Wavetable synthesis. Although not from the default state available on TS series, is possible, once you build a wavetable. Technically speaking, TS-10/12 does feature wavetable synthesis, but unfortunately there is no Ensoniq software for creating custom wavetables so one would need to make it ‘manually’ with standard waveform editing software. Considering there are total of 128 waveforms, this can be a big work. Also, every cycle must begin and end at zero amplitude. This ensures smooth playback of each individual frame, since any amplitude difference between start and end point at such short loops alters the harmonic content or totally shifts it into wrong pitch. However, once you build it, the result can be quite impressive. In fact it is possible to gain much higher quality (longer cycle waves, more hi-fi sounding) than on a standard wavetable synthesizers. This is because a single wavetable on TS can be as big as RAM size in it. For example 1 MB wavetable contains a frame with a size of 8 kB. In the days of PPG, 8 kB was the size of the whole waveform ROM!


Some might ask how come this synth has Wavetable synthesis, yet its specs or manual don’t say anything about it – they only mention Transwaves. Well, transwaves are similar to wavetables, in many aspects identical, exept there is no interpolation calculation between to adjacent frames (waves). Single transwave is made out of 128 individual single cycle waveforms and no calculation occurs in between. In other words, what you put into is what comes out (aka garbage in – garbage out). You can’t smooth it out or change in any other way. This is what makes it different from a wavetable, along with the way the data is stored and calculated on wavetable synths. Typical stock transwave is usually made out of two major waveform frames, the first and last cycle in the transwave. However, if you have editing skills and a desire you can build any transwave you imagine, which puts this machine in the vicinity Waldorf wavetable synths and their cool wavetable banks. Unfortunately Ensoniq never provided anything remotely interesting as Waldorf’s wavetables which is probably the reason why wavetable synthesis never took off on the TS series. Kinda pity. Even the Waveboy disks and their custom wavetables aren’t much impressive (i bought them all and regretted). Still if you have patience, once you build a set of good custom transwaves, you’re in the business! And just when you though, this synth has so many cool features, we come to another chapter…

Wavesequencing – just like on the famous Korg Wavestation. Although called Hyperwave, it is basically the same thing. Offering the same methods and similar settings it has one additional and quite useful feature called crossfade volume point. As you might know, a volume loss naturally occurs in the center of a linear crossfade point and with this feature you can completely compensate it. That’s why TS produces constant volume wavesequences, making them completely undetectable – almost sounding like some kind of a morph. Of course, you can always set it to 0 dB to achieve the classic Wavestation-like wavesequence with volume loss.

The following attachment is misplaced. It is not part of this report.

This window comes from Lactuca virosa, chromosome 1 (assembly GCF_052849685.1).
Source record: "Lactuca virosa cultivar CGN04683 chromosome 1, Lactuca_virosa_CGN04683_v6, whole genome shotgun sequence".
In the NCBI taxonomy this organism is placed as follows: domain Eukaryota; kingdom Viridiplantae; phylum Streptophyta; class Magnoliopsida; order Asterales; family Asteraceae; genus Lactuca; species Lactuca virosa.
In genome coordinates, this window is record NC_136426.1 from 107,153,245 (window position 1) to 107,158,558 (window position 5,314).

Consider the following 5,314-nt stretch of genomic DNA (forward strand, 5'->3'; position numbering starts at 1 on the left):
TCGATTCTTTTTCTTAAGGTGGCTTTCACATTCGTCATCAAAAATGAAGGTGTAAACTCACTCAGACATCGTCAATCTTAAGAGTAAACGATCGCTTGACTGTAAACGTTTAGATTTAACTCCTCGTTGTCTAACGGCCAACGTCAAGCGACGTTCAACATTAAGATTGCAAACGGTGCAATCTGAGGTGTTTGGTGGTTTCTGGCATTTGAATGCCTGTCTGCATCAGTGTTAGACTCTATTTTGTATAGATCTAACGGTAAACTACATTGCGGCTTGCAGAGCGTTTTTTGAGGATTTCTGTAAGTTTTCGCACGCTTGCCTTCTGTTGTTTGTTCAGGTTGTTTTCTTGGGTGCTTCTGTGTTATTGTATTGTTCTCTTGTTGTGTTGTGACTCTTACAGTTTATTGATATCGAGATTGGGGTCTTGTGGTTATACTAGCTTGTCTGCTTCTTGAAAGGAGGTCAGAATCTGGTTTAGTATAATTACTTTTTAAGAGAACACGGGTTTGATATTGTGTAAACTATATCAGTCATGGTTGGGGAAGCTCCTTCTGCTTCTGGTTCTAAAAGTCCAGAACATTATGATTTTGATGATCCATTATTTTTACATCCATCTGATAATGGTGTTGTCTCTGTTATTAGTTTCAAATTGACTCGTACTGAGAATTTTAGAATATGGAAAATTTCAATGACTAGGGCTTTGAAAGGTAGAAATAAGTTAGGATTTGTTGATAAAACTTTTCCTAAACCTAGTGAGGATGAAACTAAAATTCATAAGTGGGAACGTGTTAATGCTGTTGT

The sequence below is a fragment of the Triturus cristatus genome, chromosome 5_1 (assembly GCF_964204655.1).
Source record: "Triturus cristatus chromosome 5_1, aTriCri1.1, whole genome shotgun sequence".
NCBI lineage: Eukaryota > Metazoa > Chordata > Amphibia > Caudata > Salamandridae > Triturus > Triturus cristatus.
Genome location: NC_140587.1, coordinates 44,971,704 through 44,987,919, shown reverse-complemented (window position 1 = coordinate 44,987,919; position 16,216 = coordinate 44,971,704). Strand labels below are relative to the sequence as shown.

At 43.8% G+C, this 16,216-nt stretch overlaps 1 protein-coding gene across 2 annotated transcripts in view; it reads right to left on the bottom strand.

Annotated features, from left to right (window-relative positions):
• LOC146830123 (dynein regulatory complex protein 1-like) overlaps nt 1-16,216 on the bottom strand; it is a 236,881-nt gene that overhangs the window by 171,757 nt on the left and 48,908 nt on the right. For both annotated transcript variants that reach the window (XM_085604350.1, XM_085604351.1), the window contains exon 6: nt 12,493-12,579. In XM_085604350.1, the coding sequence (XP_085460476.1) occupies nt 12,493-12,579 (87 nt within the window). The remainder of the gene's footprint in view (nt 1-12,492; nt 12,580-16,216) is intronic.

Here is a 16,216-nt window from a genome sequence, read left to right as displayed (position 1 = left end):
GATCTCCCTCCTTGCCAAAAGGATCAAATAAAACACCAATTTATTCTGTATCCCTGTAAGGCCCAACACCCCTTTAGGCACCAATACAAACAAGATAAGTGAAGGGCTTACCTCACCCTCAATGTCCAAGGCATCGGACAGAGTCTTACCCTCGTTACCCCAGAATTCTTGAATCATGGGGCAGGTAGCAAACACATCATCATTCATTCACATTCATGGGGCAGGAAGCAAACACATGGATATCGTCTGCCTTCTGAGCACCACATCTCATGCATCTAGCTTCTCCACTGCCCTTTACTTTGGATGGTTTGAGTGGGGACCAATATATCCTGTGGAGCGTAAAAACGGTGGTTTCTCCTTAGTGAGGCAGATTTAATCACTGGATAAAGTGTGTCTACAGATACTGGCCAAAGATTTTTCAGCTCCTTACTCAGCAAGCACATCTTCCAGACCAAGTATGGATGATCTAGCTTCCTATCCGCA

Custom Transwaves (detailed procedure)
Lets now go back co custom transwaves mentioned at the beginning of the article in case you decide to put them into the TS you might encounter some problems. For example: if you want to add another layer or duplicate existing one. Once you load the sample, you can’t – for some reason. So you must do it prior to loading.Recently i found a way to transfer multi layer samples to the synth. Lets say you build few transwaves in the PC and you want to put them in TS-10 via EPS disk software. No problem, you save the sample, load it to TS and start to program it. But there is a problem. You want to add another Layer (to place the same sample there, but with different parameters for thicker sound) – TS-10 wont let you do that. So i found some really old prehistoric program called Ensoniq MIDI Disk Tools. This program requires Win98 OS, but can run on Virtual PC (Microsoft’s PC emulator for WinXP and Win7).It is a Demo version, but for some reason it will do exactly what you need (in fact, this program is for something completely different). With it, you can make a copy of existing layer and create another one (this is just a copy, so total size won’t increase!), or you can put another transwave in another layer (useful for Ensoniq Fizmo type of sounds). The trick is that this program operates directly on file. So it doesn’t matter if this is demo version, for what you need this program, will be already done even before you click exit.

Here is a procedure on how to create custom transwaves (works on ASR-10 too). This requires commercial program called Awave Studio, but if you are musician you probably already have this program as it can do 1000 other things when it comes to sample conversion:

  • First, to create a transwave use Tranzilon – nice and simple prog.
  • Then convert .wav to ensoniq .efe file via Awave Studio program.